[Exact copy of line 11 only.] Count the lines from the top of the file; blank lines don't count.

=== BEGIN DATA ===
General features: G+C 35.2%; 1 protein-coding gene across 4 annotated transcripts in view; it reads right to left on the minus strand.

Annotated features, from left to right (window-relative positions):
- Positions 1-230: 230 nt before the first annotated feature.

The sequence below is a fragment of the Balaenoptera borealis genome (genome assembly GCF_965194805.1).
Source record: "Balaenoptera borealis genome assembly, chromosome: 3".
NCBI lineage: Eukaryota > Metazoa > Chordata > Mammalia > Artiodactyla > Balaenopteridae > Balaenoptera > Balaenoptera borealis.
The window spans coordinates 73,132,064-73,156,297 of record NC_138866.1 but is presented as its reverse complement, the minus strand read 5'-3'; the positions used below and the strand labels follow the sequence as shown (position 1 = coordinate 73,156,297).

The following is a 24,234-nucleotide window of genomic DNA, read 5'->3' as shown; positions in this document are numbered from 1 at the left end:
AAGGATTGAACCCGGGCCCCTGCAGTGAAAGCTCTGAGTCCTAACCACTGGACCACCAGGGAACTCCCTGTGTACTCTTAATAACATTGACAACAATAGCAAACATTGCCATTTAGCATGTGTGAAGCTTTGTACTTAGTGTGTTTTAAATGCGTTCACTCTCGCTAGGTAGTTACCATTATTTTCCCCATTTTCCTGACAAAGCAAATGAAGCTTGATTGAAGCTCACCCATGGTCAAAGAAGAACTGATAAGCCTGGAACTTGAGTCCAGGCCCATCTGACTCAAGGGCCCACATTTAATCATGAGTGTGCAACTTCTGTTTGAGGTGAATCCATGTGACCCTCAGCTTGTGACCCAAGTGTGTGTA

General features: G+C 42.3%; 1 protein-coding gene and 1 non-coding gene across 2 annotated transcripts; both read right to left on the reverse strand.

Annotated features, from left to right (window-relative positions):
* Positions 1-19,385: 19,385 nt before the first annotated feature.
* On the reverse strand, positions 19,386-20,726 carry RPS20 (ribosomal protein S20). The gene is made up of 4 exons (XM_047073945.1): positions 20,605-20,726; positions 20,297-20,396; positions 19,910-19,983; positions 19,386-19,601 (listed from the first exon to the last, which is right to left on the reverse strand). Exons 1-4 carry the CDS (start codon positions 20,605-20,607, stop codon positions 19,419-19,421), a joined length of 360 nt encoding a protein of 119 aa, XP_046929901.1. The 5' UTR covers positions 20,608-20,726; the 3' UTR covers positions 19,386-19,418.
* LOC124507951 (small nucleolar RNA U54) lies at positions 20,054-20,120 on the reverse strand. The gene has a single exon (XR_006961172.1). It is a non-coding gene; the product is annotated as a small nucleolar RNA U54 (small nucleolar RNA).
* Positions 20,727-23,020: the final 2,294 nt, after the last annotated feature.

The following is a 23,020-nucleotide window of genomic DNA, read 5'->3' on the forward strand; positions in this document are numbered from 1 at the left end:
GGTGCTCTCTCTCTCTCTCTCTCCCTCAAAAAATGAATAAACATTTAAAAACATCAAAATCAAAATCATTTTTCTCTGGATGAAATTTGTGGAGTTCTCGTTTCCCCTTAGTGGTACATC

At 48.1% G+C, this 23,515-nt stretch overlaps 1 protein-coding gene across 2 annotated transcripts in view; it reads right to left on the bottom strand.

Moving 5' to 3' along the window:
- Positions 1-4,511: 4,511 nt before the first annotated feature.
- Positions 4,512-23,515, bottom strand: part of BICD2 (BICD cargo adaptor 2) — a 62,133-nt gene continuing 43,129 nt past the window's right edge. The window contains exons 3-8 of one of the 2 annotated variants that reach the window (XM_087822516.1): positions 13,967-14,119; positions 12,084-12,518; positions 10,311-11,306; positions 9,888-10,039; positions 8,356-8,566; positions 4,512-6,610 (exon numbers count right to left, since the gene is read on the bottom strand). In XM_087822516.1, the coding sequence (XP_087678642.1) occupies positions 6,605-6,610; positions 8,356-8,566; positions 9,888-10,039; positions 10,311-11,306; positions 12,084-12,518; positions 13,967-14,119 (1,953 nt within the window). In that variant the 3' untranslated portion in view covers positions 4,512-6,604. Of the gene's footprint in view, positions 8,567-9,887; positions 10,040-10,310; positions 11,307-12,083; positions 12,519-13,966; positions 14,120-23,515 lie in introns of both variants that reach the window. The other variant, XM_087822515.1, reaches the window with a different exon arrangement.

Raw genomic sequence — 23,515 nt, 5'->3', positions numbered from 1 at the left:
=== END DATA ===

Annotated features, from left to right (window-relative positions):